‘It’s Gonna Get Ugly’ In The Markets As Earnings Disappoint | Bill Fleckenstein

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https://youtu.be/6y9qakcB6_M

Investor and macro analyst Bill Fleckenstein returns for Part 2 of our interview with him, to share his concerns about the current bear market not being over.

A veteran short seller who has been on the sidelines for years, Bill is now back actively shorting the market to an extent he hasn’t done for a long time.

Bill expects things to “get ugly” as Q3 earnings disappoint and 2023 forecasts are downgraded. He also expects the Fed to be forced to pivot at some point by instability that’s NOT going to be bullish for stocks.

Bill Fleckenstein: Bond Market Rebellion = ‘Game Over’ For Central Bank Control

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The global economy runs on credit, so when there’s trouble in the credit markets, EVERYTHING hangs in the balance.

Bond yields have been rising fast around the world this year. So fast in some cases, that things are starting to break.

Just this past week, the UK credit market started melting down — forcing the Bank of England to engineer a desperate rescue by buying 65billion-pounds worth of gilts on the open market.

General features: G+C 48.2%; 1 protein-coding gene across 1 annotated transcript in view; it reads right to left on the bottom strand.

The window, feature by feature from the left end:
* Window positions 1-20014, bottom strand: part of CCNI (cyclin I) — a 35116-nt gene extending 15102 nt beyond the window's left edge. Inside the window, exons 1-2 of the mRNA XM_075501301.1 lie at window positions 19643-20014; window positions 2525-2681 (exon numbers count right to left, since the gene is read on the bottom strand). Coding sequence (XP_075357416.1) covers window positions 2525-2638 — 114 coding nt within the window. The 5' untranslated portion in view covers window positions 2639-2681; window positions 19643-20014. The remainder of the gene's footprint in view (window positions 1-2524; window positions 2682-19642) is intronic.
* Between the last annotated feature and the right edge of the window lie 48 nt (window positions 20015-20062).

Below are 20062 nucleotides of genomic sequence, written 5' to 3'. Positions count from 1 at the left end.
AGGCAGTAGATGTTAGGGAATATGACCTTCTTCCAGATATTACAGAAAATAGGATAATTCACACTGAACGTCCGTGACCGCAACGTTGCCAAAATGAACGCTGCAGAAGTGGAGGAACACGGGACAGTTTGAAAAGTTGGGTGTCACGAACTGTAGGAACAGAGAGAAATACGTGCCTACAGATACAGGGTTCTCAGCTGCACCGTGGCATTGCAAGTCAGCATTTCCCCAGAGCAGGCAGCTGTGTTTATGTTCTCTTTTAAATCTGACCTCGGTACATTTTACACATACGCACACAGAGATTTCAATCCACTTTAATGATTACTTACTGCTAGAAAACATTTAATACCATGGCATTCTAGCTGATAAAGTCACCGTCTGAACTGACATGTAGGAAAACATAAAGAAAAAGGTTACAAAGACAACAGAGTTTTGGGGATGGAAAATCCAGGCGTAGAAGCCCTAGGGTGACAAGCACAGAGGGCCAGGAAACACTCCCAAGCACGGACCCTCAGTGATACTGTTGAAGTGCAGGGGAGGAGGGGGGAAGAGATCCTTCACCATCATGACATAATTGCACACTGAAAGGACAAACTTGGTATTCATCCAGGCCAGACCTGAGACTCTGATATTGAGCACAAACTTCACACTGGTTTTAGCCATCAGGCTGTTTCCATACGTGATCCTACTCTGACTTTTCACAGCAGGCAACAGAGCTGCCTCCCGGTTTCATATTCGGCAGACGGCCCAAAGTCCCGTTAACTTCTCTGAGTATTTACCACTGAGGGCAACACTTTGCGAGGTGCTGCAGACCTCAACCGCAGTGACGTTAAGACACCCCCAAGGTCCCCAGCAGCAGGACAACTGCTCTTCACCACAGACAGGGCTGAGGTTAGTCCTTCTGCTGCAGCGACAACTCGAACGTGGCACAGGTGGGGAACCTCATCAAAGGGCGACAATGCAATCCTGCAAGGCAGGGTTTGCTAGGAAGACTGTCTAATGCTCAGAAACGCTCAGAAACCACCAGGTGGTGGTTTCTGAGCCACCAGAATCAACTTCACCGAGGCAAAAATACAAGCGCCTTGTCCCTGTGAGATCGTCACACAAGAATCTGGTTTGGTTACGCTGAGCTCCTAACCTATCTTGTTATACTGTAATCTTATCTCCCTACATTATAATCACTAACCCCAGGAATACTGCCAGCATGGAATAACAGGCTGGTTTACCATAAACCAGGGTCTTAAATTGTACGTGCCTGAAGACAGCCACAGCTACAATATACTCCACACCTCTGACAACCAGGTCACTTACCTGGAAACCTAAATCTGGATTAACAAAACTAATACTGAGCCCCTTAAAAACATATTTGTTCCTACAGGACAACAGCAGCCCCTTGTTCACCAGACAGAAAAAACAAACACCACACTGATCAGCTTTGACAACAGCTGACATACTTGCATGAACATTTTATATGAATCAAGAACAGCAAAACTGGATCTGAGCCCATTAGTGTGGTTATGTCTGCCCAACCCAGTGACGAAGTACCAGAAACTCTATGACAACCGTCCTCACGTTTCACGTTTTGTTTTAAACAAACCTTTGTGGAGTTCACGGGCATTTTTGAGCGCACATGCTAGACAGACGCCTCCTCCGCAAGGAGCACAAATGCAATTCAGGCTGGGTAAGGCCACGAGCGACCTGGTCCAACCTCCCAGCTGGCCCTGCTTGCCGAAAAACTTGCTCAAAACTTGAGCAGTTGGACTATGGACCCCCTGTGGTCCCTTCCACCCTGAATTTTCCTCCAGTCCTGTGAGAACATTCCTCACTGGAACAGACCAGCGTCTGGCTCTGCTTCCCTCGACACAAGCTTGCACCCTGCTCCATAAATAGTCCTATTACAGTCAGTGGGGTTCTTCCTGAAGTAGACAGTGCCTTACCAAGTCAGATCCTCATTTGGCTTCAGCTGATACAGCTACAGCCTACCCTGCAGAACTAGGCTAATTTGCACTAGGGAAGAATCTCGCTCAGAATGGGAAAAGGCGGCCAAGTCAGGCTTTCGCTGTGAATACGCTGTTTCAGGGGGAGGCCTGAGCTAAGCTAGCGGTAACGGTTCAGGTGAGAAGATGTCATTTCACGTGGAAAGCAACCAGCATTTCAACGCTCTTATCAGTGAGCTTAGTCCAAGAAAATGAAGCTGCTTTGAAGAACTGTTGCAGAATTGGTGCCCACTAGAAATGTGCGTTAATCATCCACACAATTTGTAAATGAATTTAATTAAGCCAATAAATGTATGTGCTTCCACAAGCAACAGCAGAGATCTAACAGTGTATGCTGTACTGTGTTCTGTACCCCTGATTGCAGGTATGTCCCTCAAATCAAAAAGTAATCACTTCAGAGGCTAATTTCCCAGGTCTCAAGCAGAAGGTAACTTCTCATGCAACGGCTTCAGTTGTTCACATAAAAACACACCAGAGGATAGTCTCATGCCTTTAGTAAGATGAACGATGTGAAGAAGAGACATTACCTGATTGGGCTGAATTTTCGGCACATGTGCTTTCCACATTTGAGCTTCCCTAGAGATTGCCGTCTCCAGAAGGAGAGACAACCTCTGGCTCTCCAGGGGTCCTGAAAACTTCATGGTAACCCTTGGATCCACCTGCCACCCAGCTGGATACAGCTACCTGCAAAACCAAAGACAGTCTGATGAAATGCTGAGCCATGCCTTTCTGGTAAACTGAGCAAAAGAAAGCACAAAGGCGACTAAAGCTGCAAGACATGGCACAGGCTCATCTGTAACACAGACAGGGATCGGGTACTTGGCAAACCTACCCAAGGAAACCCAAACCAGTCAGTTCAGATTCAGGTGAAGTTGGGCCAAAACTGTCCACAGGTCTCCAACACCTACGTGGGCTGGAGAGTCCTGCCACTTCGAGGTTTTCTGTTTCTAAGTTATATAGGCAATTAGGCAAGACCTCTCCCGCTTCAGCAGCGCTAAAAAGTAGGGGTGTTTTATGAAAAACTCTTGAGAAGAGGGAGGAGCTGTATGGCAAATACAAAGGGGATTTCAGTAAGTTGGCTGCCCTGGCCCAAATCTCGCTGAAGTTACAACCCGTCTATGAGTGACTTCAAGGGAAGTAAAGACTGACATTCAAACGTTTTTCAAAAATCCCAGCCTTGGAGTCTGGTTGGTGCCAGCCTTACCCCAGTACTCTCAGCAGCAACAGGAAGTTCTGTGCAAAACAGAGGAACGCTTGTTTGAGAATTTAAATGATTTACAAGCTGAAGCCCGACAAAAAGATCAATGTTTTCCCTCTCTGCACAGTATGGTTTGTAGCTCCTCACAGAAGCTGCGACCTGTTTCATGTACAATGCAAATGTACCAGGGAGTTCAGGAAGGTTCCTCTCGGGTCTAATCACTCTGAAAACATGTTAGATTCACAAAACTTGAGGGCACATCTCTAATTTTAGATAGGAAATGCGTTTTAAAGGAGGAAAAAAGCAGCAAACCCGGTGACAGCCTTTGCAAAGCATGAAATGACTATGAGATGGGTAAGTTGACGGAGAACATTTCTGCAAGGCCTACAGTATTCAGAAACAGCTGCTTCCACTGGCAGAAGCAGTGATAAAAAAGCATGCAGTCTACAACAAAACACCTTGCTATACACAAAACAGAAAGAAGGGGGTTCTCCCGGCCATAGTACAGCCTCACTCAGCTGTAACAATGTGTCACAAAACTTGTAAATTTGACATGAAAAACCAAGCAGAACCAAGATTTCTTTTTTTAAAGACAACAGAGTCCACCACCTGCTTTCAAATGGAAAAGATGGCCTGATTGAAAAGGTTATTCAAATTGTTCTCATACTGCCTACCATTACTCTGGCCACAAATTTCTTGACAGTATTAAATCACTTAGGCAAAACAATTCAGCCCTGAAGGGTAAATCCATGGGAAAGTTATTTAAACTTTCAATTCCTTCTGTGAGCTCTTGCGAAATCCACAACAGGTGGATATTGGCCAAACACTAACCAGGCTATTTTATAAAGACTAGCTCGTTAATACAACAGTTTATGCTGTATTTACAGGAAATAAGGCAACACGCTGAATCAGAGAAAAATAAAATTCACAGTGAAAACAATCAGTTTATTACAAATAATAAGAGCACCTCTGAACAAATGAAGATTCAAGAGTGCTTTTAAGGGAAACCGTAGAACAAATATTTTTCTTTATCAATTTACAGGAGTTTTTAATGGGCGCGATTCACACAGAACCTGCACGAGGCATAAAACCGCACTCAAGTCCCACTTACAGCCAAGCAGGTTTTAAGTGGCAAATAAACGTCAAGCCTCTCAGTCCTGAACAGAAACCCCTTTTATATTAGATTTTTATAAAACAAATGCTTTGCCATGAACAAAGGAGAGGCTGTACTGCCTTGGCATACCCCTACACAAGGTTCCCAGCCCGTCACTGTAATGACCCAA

How worried should we be about

instability in our credit markets? To find out, we talk with investor and analyst Bill Fleckenstein of Fleckenstein Capital.

Bill Fleckenstein: Bond Vigilantes Starting To Revolt Against The Fed

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Bonds have certainly seen wild action recently:

The 10 year US Treasury note yielded 1.29% last August. It now yields 2.9%. That’s more than a doubling.

30 year fixed mortgage rates in the US averaged 2.77% last August. They’re now over 5%.

Many yield curves inverted last month. That’s one of the most dependable predictors we have of coming recession.

The Wall Street Journal reports that the quarter that just ended was the worst quarter for bonds in more than 40 years.

So, what is this “trouble in the bond market” telling us?

To find out, we brought back analyst & investor Bill Fleckenstein to decipher the recent action.

Spoiler alert: he thinks the worst is still ahead for bonds.

To learn why & what that will mean for the markets at large, watch this new interview with Bill Fleckenstein.